I did another lesson with first and second graders about the power of their words. We had discussed during the last class that words have the power to build someone up or tear someone down, depending on how you use them. This lesson helps to tie everything together, and provides a little extra help with how to compliment others and also how to receive a compliment.
Ball of yarn
Two sheets of paper (or space to write a T-chart)
Class sitting in a circle
To begin this lesson, I had each of the students share how they got their name (named after someone else, a place, a thing, for the meaning of their name, etc). I explained that your name is very important because that is the first thing that anyone learns about you when they first meet you. "Hello- my name is ___. What is your name?" If names are so important, how might it make you feel if someone started calling you by the wrong name? What about if someone calls another person ugly? This is what we call "name calling", or a put-down.
We then created two charts- one with "name calling/ put-down" and the other with "compliments/ put-ups". We brainstormed words and phrases for both categories, and talked about how it would make someone feel to be called one of the things from the list. I reminded students that words have the power to build someone up or to tear them down. Everyone agreed that they would like to be called something from the compliment list.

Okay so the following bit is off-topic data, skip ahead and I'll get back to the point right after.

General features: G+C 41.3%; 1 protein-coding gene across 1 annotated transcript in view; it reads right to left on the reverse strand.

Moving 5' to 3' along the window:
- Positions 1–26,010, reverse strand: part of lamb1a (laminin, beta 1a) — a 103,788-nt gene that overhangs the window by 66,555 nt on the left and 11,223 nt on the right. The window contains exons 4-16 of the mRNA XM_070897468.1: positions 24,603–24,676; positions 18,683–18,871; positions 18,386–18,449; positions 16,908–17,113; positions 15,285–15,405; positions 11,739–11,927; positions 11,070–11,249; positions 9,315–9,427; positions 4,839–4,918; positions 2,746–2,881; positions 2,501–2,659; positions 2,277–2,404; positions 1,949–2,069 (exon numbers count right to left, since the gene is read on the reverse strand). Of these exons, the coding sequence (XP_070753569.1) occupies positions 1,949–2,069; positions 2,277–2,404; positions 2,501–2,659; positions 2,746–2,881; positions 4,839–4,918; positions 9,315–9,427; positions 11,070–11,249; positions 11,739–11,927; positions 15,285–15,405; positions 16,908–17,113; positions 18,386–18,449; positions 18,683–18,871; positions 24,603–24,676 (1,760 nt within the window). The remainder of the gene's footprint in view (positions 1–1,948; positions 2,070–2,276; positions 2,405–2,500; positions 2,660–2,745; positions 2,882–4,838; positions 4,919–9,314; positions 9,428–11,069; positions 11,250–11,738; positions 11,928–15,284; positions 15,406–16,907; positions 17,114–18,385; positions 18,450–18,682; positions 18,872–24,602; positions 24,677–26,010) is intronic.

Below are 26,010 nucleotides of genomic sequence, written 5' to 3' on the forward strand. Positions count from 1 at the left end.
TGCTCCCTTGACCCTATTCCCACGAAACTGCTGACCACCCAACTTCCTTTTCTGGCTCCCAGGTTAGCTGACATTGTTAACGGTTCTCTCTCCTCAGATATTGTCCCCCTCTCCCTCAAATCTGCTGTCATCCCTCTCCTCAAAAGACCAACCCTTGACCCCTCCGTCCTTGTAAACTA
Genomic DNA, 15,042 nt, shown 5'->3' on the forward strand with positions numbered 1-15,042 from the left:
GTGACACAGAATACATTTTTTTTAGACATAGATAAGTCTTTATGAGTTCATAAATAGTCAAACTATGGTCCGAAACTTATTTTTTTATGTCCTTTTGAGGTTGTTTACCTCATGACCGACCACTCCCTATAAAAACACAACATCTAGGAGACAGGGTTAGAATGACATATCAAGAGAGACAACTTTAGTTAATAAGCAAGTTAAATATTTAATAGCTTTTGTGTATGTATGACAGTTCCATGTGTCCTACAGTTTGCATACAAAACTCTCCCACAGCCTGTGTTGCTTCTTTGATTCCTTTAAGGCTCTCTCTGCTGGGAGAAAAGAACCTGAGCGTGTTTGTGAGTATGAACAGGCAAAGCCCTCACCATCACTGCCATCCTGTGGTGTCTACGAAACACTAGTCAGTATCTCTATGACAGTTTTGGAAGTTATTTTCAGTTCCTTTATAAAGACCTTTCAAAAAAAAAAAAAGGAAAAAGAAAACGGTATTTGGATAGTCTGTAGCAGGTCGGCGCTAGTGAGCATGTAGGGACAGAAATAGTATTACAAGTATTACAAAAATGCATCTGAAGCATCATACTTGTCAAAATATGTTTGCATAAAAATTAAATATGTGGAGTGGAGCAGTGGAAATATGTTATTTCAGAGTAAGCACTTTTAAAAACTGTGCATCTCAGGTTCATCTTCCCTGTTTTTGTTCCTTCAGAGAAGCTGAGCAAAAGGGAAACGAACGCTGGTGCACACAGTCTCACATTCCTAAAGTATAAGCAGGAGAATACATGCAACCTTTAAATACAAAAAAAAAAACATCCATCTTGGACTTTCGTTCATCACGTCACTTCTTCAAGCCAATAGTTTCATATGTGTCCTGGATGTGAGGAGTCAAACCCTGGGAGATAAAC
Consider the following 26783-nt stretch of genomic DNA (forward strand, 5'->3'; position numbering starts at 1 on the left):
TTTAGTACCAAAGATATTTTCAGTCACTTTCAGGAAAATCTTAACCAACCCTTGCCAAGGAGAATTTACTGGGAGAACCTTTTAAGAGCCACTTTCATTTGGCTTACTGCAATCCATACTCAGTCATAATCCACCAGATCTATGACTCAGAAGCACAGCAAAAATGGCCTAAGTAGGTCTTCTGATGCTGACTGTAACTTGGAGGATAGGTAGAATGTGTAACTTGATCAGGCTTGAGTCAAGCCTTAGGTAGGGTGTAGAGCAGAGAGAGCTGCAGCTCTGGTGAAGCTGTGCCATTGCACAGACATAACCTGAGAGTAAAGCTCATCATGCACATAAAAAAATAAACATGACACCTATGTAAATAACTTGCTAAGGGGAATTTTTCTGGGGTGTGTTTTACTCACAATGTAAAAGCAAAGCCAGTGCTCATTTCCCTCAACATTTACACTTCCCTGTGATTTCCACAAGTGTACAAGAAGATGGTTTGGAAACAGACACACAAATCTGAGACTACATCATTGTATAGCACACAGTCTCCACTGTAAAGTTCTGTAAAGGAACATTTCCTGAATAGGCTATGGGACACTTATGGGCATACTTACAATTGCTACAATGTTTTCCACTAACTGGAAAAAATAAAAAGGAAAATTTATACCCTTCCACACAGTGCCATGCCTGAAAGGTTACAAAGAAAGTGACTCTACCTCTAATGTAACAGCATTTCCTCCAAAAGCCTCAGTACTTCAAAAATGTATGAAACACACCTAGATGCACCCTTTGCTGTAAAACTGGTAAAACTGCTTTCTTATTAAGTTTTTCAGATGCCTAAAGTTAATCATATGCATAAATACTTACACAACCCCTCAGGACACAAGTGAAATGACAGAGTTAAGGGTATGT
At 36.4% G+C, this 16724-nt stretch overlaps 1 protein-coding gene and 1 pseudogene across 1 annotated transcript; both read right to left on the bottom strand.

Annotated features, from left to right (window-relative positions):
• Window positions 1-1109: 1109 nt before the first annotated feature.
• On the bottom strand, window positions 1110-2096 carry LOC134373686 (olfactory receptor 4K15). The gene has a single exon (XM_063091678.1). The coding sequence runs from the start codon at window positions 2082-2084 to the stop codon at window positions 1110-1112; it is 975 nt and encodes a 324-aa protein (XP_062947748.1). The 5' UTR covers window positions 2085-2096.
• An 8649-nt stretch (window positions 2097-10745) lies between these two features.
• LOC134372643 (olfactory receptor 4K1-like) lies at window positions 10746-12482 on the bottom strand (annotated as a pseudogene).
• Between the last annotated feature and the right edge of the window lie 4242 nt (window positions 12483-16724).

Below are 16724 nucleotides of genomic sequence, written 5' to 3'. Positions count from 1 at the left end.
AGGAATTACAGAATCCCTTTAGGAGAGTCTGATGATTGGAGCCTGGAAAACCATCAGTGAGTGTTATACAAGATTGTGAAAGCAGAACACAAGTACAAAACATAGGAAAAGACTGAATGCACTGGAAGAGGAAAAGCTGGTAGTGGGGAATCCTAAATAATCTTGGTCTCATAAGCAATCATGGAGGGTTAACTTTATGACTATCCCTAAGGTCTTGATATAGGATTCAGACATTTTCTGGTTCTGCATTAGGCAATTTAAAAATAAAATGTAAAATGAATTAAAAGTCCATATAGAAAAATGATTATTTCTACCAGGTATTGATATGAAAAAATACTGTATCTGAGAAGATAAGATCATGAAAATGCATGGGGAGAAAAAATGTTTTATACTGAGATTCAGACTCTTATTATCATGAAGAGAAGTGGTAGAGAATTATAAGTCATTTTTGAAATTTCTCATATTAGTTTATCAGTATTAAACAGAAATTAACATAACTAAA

Using the ball of yarn, we created a web of compliments in the classroom. I started it off by wrapping my finger around the end of the yarn one time, showing the class what is expected. I then complimented one student in the class and rolled the ball to that student. The student responds by saying "thank you" , wrapping their finger around the yarn, then saying a compliment to another student in the class, so on and so forth until every student has received the yarn and a compliment. This helps students not only learn how to give compliments, but what to do when they receive compliments as well.
Tying It All Together
As a class, we talked about how good it made everyone feel to receive a compliment. I pointed out the fact that people who were across the circle from one another were could feel the string move every time another person pulled on the string. In the same way, when we hear one person giving another person a compliment, that also makes us feel good. Compliments are contagious! Before I left the class, I cut off a piece of the yarn for the teacher to keep in the classroom as a reminder to give people compliments instead of calling them names.